The CIFs are a precursor to the new Green Climate Fund, or GCF, which is positioned to become a major channel for international climate finance. It aims to promote low-carbon economic development, improve resilience to climate change, and leverage investment from the private sector. Obama continued the history of U.S. climate investment last year, when he pledged $3 billion to the GCF.  

Republicans congressional leaders today, however, have largely slipped into denial of climate change, seemingly convinced that rising carbon pollution could become compatible with economic prosperity and human security through sheer assertion. To that extent, congressional Republicans have become open to attacks that they are committing fiscal and diplomatic folly and are reckless with the welfare of the American people. 

Some Congressional Republicans, however, are going against this tide. In September, Rep. Chris Gibson (R-N.Y.) and ten Republican colleagues introduced a resolution calling for climate action. In October, four Republican senators—Lindsey GrahamLindsey Olin GrahamOvernight Defense: Biden proposes 3B defense budget | Criticism comes in from left and right | Pentagon moves toward new screening for extremists Biden defense budget criticized by Republicans, progressives alike Sanders expresses 'serious concerns' with Biden's defense increase MORE (S.C.), Mark KirkMark Steven KirkDuckworth announces reelection bid Brave new world: Why we need a Senate Human Rights Commission  Senate majority battle snags Biden Cabinet hopefuls MORE (Ill.), Lamar AlexanderLamar AlexanderSenate GOP faces retirement brain drain The Hill's Morning Report - Presented by the National Shooting Sports Foundation - CDC news on gatherings a step toward normality Blunt's retirement deals blow to McConnell inner circle MORE (Tenn.), and Kelly AyotteKelly Ann AyotteOvernight Defense: NATO expanding troops in Iraq Overnight Defense: New START extended for five years | Austin orders 'stand down' to tackle extremism | Panel recommends Biden delay Afghanistan withdrawal Study group recommends Biden delay Afghanistan withdrawal MORE (N.H.)—created a working group focused on how to “protect our environment and climate while also bolstering clean energy innovation that helps drive job creation.” This month, Ayotte and Kirk, joined by Sen. Susan CollinsSusan Margaret CollinsThe Hill's Morning Report - Biden assails 'epidemic' of gun violence amid SC, Texas shootings Biden-GOP infrastructure talks off to rocky start Moderate GOP senators and Biden clash at start of infrastructure debate MORE (R-Maine), supported the Clean Power Plan.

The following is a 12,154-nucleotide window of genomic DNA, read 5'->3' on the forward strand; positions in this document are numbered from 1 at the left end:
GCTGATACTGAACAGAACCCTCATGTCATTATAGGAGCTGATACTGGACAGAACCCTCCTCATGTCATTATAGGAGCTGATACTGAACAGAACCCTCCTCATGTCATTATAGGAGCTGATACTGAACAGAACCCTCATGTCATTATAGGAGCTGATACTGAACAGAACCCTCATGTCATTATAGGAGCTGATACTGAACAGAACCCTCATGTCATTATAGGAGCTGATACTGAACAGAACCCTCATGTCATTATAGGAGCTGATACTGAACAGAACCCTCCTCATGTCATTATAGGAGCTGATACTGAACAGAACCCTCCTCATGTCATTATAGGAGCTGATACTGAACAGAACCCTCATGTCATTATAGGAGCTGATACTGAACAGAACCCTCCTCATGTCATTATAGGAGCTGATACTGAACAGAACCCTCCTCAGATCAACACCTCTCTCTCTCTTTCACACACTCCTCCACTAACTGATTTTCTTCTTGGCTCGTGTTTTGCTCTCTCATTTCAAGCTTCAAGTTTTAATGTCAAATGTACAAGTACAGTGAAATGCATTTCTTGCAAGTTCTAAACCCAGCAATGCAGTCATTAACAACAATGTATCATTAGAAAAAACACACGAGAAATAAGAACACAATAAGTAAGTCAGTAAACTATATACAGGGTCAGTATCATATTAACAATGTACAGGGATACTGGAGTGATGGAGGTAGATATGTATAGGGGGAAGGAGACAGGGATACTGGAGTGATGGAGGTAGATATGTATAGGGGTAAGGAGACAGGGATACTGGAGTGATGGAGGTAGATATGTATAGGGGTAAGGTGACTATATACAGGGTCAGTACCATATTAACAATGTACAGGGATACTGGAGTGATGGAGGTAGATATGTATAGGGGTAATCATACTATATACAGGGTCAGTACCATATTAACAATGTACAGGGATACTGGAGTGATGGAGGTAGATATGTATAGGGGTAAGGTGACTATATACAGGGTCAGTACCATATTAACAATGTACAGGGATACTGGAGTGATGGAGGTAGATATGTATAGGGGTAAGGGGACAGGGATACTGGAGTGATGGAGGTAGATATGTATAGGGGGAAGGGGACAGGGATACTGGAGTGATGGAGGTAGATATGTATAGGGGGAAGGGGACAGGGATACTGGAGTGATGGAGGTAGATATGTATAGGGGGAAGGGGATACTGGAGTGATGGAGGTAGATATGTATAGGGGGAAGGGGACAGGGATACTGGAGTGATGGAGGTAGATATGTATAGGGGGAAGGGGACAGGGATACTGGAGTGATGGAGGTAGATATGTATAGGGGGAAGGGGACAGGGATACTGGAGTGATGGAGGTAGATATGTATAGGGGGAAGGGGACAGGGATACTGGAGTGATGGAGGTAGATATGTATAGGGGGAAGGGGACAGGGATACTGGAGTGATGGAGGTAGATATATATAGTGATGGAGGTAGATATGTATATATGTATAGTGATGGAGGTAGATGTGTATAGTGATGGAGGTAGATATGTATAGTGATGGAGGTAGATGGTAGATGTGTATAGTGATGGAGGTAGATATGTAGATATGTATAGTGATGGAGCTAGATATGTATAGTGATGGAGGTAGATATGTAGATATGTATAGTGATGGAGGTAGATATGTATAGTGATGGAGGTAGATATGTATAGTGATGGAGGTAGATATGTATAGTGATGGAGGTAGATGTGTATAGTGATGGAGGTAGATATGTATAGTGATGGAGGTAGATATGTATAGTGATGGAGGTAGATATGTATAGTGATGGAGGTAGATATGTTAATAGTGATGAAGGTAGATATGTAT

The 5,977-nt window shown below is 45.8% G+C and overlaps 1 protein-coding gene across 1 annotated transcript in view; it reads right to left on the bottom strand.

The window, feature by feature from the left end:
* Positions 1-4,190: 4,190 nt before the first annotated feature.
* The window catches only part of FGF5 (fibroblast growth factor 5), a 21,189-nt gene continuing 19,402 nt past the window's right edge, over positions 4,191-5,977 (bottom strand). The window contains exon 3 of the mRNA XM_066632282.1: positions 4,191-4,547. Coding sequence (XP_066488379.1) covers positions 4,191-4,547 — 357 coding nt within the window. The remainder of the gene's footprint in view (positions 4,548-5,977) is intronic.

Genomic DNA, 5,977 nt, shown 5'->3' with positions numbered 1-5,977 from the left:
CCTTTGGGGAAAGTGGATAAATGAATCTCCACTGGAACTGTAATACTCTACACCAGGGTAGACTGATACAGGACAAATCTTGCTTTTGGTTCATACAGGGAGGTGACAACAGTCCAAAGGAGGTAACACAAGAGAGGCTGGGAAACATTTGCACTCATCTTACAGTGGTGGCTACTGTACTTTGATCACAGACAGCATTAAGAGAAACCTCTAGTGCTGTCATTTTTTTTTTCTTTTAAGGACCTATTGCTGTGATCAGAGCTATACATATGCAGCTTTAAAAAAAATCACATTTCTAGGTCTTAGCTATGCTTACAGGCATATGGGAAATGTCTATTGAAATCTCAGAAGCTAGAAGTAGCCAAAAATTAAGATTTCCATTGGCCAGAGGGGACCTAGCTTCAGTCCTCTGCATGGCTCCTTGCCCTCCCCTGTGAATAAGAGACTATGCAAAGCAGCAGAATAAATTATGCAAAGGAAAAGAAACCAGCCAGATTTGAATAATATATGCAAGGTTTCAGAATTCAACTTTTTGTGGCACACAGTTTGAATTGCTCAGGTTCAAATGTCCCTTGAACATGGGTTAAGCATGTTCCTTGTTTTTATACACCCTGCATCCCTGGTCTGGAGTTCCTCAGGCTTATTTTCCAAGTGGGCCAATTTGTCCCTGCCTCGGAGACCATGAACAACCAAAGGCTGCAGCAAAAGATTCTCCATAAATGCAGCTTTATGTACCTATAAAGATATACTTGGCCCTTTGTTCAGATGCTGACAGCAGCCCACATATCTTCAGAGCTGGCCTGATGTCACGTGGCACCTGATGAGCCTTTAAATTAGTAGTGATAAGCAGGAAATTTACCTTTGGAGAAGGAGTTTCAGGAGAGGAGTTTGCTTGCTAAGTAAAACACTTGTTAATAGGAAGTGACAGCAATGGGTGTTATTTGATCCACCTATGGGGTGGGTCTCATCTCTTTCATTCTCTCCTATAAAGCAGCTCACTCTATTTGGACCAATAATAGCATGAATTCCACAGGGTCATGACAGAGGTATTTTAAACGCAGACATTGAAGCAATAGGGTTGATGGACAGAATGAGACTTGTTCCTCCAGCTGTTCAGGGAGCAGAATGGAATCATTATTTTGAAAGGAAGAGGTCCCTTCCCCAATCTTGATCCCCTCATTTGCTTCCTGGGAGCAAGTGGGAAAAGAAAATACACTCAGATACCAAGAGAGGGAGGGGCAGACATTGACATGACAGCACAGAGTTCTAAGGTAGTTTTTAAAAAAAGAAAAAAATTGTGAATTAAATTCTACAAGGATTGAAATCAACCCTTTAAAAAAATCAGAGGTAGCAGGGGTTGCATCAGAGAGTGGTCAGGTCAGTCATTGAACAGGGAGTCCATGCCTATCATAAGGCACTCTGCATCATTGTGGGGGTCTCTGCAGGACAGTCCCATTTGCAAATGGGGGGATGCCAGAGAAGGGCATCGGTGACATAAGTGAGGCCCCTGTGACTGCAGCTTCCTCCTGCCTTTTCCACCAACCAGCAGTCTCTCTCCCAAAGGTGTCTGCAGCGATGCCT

One of the missions of these Republican iconoclasts on climate change should be to remind their colleagues and the American people that Republicans have a sensible and constructive legacy on international climate policy that they should own and continue. The global community would welcome them back. 

Dotson is the vice president for Energy Policy at the Center for American Progress. Gwynne Taraska is a senior policy adviser at CAP.